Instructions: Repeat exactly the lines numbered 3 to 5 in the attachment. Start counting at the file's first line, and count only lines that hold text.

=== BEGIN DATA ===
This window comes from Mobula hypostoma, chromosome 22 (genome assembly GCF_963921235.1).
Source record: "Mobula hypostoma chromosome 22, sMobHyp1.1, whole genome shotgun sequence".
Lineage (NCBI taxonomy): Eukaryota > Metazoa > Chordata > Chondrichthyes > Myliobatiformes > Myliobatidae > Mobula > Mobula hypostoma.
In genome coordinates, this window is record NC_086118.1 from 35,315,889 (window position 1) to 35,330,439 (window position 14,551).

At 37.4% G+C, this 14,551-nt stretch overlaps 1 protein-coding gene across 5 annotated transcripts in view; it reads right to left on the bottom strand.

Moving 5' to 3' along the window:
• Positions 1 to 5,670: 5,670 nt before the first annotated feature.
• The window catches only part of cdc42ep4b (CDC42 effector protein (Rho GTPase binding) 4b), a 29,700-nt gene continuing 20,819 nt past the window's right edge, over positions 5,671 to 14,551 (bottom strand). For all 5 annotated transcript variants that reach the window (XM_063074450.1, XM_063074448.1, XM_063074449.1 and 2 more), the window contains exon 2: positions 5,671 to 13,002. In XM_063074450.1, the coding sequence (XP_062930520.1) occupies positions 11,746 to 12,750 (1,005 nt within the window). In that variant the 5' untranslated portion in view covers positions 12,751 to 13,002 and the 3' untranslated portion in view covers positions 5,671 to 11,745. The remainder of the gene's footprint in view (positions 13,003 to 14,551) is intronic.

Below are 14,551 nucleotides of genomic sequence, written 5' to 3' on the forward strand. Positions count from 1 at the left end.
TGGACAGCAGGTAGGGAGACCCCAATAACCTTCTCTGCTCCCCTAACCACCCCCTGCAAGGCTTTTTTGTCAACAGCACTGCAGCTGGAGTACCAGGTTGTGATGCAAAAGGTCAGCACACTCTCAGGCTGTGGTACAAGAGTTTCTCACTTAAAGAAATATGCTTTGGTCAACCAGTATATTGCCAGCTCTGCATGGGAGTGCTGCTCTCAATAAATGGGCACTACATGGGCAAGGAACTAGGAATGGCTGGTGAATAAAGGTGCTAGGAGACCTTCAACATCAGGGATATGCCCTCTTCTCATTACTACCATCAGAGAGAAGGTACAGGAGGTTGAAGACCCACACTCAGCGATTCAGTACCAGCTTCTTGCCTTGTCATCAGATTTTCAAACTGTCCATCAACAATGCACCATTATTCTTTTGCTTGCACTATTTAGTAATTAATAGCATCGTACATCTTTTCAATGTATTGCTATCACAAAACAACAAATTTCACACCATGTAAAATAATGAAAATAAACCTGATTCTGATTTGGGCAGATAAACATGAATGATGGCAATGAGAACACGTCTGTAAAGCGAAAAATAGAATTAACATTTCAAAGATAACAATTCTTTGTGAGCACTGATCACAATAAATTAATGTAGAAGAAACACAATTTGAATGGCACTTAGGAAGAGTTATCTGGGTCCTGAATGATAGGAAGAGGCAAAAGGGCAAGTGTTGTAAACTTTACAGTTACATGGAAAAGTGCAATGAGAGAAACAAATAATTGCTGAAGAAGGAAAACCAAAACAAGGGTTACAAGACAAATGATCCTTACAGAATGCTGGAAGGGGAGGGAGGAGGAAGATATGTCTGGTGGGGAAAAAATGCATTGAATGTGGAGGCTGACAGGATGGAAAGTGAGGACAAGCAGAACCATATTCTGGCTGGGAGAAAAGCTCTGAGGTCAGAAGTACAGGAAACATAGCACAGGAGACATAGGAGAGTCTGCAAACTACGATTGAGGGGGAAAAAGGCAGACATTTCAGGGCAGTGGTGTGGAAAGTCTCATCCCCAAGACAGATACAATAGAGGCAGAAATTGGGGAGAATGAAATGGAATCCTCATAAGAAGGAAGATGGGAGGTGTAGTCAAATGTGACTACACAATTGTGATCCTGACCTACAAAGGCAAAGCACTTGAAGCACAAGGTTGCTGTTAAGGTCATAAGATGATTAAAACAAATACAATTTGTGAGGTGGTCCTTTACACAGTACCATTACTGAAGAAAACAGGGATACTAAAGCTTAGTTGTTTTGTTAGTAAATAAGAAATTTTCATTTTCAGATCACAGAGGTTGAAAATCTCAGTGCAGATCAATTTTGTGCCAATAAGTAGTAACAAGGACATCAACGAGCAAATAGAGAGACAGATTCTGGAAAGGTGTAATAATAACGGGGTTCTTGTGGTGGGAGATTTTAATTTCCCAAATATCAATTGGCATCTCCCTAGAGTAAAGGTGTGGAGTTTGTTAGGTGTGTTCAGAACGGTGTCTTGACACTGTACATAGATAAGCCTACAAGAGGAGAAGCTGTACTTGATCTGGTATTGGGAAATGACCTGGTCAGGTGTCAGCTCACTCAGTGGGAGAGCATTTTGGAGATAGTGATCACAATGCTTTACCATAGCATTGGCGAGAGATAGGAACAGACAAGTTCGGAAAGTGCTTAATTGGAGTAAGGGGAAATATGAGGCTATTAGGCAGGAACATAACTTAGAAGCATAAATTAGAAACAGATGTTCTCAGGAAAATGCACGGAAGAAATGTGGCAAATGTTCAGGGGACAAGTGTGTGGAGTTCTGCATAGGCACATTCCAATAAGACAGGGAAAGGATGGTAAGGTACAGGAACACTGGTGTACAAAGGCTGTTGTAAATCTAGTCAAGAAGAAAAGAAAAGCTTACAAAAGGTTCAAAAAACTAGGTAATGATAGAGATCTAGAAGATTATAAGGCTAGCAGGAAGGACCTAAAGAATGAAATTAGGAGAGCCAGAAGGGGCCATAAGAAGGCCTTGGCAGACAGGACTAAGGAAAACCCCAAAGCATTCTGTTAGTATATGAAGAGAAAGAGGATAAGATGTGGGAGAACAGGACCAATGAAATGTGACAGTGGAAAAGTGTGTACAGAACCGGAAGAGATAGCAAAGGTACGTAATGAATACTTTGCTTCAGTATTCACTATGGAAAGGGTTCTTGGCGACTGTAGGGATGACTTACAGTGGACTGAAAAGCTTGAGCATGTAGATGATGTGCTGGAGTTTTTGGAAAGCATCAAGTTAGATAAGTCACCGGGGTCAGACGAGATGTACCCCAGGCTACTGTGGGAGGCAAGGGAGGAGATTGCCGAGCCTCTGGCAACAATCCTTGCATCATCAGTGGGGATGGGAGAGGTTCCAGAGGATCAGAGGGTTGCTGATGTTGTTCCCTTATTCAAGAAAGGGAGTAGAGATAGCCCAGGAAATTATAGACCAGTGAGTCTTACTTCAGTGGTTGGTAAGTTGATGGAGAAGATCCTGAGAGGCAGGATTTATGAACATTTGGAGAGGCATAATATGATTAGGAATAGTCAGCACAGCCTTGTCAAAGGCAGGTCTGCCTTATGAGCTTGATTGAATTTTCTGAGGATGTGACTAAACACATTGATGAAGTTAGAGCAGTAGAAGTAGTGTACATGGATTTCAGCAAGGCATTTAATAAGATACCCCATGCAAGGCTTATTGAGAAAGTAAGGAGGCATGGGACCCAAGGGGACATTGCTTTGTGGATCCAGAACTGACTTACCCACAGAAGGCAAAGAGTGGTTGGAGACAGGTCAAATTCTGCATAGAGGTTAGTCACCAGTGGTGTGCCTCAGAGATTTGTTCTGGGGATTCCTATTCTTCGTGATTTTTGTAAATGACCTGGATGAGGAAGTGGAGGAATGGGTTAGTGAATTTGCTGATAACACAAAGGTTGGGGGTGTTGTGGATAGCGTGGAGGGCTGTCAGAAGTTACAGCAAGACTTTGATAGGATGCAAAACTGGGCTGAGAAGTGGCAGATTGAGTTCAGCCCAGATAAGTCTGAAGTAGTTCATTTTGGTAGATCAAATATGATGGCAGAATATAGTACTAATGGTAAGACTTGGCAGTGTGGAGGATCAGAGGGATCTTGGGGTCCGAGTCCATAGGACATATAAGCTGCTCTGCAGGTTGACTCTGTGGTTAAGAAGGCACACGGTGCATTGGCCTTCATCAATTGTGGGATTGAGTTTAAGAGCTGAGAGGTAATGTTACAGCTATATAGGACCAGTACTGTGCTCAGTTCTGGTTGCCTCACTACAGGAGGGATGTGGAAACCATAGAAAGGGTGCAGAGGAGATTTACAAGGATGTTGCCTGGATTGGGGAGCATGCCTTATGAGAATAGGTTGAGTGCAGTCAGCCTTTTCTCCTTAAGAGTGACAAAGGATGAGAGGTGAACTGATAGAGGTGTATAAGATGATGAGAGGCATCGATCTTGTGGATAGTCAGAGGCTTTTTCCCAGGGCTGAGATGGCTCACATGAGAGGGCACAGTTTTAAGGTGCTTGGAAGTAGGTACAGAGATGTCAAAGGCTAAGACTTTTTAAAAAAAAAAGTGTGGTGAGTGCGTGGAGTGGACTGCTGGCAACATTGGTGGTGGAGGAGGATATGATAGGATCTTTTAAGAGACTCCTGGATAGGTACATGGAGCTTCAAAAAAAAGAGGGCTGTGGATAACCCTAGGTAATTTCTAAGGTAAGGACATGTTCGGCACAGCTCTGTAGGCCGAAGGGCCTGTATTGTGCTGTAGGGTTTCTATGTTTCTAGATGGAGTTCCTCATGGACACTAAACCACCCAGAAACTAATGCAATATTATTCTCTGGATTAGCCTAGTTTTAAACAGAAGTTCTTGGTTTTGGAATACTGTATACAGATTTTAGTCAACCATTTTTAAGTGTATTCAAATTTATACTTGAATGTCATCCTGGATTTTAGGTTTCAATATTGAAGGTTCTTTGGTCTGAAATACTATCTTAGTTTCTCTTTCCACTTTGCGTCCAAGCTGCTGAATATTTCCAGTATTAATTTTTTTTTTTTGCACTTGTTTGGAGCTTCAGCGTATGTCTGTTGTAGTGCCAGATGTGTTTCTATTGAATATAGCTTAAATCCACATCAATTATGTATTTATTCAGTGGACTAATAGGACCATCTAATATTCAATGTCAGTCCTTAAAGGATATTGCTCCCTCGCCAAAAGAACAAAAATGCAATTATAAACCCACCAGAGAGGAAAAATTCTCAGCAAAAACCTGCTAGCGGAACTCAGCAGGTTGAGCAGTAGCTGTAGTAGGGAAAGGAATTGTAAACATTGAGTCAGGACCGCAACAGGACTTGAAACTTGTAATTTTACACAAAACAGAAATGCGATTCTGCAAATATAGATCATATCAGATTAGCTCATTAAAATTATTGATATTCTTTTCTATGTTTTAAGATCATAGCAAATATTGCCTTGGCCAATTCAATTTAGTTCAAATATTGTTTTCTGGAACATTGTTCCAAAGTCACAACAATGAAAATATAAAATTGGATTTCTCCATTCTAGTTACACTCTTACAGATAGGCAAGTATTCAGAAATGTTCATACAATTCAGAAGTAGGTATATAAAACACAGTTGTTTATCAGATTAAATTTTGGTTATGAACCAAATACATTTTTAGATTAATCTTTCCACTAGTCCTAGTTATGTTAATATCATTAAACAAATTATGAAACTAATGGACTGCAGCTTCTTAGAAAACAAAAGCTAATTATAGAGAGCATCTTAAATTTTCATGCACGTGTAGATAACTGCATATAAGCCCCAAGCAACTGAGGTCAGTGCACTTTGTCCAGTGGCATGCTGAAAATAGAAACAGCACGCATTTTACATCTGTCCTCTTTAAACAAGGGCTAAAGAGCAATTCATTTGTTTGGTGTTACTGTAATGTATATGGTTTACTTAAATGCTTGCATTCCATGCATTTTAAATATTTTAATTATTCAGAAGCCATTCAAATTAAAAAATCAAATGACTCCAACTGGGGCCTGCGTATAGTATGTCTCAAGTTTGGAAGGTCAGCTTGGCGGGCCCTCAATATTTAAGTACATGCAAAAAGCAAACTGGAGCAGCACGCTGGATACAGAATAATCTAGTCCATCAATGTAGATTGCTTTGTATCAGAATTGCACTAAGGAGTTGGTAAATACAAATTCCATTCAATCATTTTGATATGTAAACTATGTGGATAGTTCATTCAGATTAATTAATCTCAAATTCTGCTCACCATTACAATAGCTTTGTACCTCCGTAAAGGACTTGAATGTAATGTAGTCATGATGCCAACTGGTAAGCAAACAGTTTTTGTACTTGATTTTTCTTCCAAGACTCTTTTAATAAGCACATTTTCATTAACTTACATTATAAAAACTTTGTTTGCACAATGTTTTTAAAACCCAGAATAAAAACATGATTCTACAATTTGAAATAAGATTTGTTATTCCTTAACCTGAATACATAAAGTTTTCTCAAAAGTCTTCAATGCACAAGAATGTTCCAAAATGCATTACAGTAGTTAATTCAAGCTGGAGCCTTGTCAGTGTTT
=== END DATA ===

Lineage (NCBI taxonomy): Eukaryota > Metazoa > Chordata > Chondrichthyes > Myliobatiformes > Myliobatidae > Mobula > Mobula hypostoma.
In genome coordinates, this window is record NC_086118.1 from 35,315,889 (window position 1) to 35,330,439 (window position 14,551).

At 37.4% G+C, this 14,551-nt stretch overlaps 1 protein-coding gene across 5 annotated transcripts in view; it reads right to left on the bottom strand.